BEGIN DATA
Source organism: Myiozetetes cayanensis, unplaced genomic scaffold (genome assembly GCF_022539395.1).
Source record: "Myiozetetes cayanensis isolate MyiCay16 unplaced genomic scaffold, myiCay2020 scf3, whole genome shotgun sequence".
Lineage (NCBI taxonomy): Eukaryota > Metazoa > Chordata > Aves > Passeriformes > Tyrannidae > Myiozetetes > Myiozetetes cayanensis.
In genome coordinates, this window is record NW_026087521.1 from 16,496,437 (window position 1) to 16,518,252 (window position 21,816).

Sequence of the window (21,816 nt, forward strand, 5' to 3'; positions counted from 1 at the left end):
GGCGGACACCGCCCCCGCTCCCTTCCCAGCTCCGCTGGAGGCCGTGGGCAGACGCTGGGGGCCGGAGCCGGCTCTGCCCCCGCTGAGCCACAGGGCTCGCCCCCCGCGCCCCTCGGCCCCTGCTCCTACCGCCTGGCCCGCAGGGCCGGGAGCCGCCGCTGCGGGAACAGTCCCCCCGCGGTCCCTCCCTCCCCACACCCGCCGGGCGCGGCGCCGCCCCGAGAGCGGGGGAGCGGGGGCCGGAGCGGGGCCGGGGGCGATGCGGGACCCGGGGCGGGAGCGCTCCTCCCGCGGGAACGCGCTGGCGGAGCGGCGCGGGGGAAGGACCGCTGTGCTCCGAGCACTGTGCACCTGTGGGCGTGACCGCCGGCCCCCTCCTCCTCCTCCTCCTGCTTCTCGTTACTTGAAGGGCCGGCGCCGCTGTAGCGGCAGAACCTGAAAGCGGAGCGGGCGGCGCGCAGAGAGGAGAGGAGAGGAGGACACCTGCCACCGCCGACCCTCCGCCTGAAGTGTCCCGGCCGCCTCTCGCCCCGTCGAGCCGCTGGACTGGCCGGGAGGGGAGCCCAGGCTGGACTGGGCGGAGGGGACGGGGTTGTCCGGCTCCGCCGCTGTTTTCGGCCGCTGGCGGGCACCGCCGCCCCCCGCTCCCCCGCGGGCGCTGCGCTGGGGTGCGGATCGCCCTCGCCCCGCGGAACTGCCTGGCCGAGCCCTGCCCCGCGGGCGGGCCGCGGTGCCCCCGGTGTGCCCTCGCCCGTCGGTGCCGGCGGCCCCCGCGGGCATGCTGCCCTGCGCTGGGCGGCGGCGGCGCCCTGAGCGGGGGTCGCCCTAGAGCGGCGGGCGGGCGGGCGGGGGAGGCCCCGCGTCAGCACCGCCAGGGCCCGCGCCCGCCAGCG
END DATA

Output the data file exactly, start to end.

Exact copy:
Source organism: Myiozetetes cayanensis, unplaced genomic scaffold (genome assembly GCF_022539395.1).
Source record: "Myiozetetes cayanensis isolate MyiCay16 unplaced genomic scaffold, myiCay2020 scf3, whole genome shotgun sequence".
Lineage (NCBI taxonomy): Eukaryota > Metazoa > Chordata > Aves > Passeriformes > Tyrannidae > Myiozetetes > Myiozetetes cayanensis.
In genome coordinates, this window is record NW_026087521.1 from 16,496,437 (window position 1) to 16,518,252 (window position 21,816).

Sequence of the window (21,816 nt, forward strand, 5' to 3'; positions counted from 1 at the left end):
GGCGGACACCGCCCCCGCTCCCTTCCCAGCTCCGCTGGAGGCCGTGGGCAGACGCTGGGGGCCGGAGCCGGCTCTGCCCCCGCTGAGCCACAGGGCTCGCCCCCCGCGCCCCTCGGCCCCTGCTCCTACCGCCTGGCCCGCAGGGCCGGGAGCCGCCGCTGCGGGAACAGTCCCCCCGCGGTCCCTCCCTCCCCACACCCGCCGGGCGCGGCGCCGCCCCGAGAGCGGGGGAGCGGGGGCCGGAGCGGGGCCGGGGGCGATGCGGGACCCGGGGCGGGAGCGCTCCTCCCGCGGGAACGCGCTGGCGGAGCGGCGCGGGGGAAGGACCGCTGTGCTCCGAGCACTGTGCACCTGTGGGCGTGACCGCCGGCCCCCTCCTCCTCCTCCTCCTGCTTCTCGTTACTTGAAGGGCCGGCGCCGCTGTAGCGGCAGAACCTGAAAGCGGAGCGGGCGGCGCGCAGAGAGGAGAGGAGAGGAGGACACCTGCCACCGCCGACCCTCCGCCTGAAGTGTCCCGGCCGCCTCTCGCCCCGTCGAGCCGCTGGACTGGCCGGGAGGGGAGCCCAGGCTGGACTGGGCGGAGGGGACGGGGTTGTCCGGCTCCGCCGCTGTTTTCGGCCGCTGGCGGGCACCGCCGCCCCCCGCTCCCCCGCGGGCGCTGCGCTGGGGTGCGGATCGCCCTCGCCCCGCGGAACTGCCTGGCCGAGCCCTGCCCCGCGGGCGGGCCGCGGTGCCCCCGGTGTGCCCTCGCCCGTCGGTGCCGGCGGCCCCCGCGGGCATGCTGCCCTGCGCTGGGCGGCGGCGGCGCCCTGAGCGGGGGTCGCCCTAGAGCGGCGGGCGGGCGGGCGGGGGAGGCCCCGCGTCAGCACCGCCAGGGCCCGCGCCCGCCAGCG